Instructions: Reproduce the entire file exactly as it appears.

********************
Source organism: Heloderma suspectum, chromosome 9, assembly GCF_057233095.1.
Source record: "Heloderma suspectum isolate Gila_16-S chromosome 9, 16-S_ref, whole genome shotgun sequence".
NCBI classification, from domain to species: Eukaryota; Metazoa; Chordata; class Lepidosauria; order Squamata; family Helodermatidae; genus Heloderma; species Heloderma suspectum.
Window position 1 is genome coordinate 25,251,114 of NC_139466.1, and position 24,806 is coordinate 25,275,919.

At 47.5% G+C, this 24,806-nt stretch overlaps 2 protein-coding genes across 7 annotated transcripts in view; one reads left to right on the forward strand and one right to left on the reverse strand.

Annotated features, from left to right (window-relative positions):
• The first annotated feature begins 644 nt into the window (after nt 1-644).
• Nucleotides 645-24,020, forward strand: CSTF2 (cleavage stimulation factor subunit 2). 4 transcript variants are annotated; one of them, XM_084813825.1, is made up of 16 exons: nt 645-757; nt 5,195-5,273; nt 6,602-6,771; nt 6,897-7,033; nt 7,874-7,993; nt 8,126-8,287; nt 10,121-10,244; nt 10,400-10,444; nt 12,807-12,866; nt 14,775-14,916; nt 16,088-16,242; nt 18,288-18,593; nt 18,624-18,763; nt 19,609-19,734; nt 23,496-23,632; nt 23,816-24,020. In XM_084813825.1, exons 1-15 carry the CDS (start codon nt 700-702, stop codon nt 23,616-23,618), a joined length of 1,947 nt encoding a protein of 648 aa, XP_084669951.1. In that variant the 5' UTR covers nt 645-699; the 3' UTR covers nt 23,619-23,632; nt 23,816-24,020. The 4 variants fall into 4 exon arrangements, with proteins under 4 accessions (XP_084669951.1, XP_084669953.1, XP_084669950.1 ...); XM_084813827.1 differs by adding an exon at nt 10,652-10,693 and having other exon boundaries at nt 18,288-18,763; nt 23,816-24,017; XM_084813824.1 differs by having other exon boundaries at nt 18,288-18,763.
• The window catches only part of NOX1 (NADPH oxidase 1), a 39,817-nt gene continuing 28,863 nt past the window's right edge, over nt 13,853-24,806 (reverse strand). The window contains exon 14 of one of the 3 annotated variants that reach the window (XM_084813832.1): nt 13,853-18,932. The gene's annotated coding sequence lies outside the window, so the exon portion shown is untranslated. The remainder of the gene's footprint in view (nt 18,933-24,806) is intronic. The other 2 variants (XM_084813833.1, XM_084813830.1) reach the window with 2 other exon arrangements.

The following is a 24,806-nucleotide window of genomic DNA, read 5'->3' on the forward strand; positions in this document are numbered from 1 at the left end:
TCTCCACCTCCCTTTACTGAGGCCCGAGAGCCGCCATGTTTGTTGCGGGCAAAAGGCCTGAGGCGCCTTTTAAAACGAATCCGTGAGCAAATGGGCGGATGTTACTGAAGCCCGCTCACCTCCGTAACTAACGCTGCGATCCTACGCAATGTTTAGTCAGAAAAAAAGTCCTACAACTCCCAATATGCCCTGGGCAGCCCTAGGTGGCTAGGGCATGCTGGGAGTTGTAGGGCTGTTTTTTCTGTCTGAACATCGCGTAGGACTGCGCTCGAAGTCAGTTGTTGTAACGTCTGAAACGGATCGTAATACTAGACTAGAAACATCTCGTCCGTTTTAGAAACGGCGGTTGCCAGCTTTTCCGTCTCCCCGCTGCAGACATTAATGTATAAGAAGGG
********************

Source organism: Heloderma suspectum, chromosome 9, assembly GCF_057233095.1.
Source record: "Heloderma suspectum isolate Gila_16-S chromosome 9, 16-S_ref, whole genome shotgun sequence".
NCBI classification, from domain to species: Eukaryota; Metazoa; Chordata; class Lepidosauria; order Squamata; family Helodermatidae; genus Heloderma; species Heloderma suspectum.
Window position 1 is genome coordinate 25,251,114 of NC_139466.1, and position 24,806 is coordinate 25,275,919.

At 47.5% G+C, this 24,806-nt stretch overlaps 2 protein-coding genes across 7 annotated transcripts in view; one reads left to right on the forward strand and one right to left on the reverse strand.

Annotated features, from left to right (window-relative positions):
• The first annotated feature begins 644 nt into the window (after nt 1-644).
• Nucleotides 645-24,020, forward strand: CSTF2 (cleavage stimulation factor subunit 2). 4 transcript variants are annotated; one of them, XM_084813825.1, is made up of 16 exons: nt 645-757; nt 5,195-5,273; nt 6,602-6,771; nt 6,897-7,033; nt 7,874-7,993; nt 8,126-8,287; nt 10,121-10,244; nt 10,400-10,444; nt 12,807-12,866; nt 14,775-14,916; nt 16,088-16,242; nt 18,288-18,593; nt 18,624-18,763; nt 19,609-19,734; nt 23,496-23,632; nt 23,816-24,020. In XM_084813825.1, exons 1-15 carry the CDS (start codon nt 700-702, stop codon nt 23,616-23,618), a joined length of 1,947 nt encoding a protein of 648 aa, XP_084669951.1. In that variant the 5' UTR covers nt 645-699; the 3' UTR covers nt 23,619-23,632; nt 23,816-24,020. The 4 variants fall into 4 exon arrangements, with proteins under 4 accessions (XP_084669951.1, XP_084669953.1, XP_084669950.1 ...); XM_084813827.1 differs by adding an exon at nt 10,652-10,693 and having other exon boundaries at nt 18,288-18,763; nt 23,816-24,017; XM_084813824.1 differs by having other exon boundaries at nt 18,288-18,763.
• The window catches only part of NOX1 (NADPH oxidase 1), a 39,817-nt gene continuing 28,863 nt past the window's right edge, over nt 13,853-24,806 (reverse strand). The window contains exon 14 of one of the 3 annotated variants that reach the window (XM_084813832.1): nt 13,853-18,932. The gene's annotated coding sequence lies outside the window, so the exon portion shown is untranslated. The remainder of the gene's footprint in view (nt 18,933-24,806) is intronic. The other 2 variants (XM_084813833.1, XM_084813830.1) reach the window with 2 other exon arrangements.

The following is a 24,806-nucleotide window of genomic DNA, read 5'->3' on the forward strand; positions in this document are numbered from 1 at the left end:
TCTCCACCTCCCTTTACTGAGGCCCGAGAGCCGCCATGTTTGTTGCGGGCAAAAGGCCTGAGGCGCCTTTTAAAACGAATCCGTGAGCAAATGGGCGGATGTTACTGAAGCCCGCTCACCTCCGTAACTAACGCTGCGATCCTACGCAATGTTTAGTCAGAAAAAAAGTCCTACAACTCCCAATATGCCCTGGGCAGCCCTAGGTGGCTAGGGCATGCTGGGAGTTGTAGGGCTGTTTTTTCTGTCTGAACATCGCGTAGGACTGCGCTCGAAGTCAGTTGTTGTAACGTCTGAAACGGATCGTAATACTAGACTAGAAACATCTCGTCCGTTTTAGAAACGGCGGTTGCCAGCTTTTCCGTCTCCCCGCTGCAGACATTAATGTATAAGAAGGG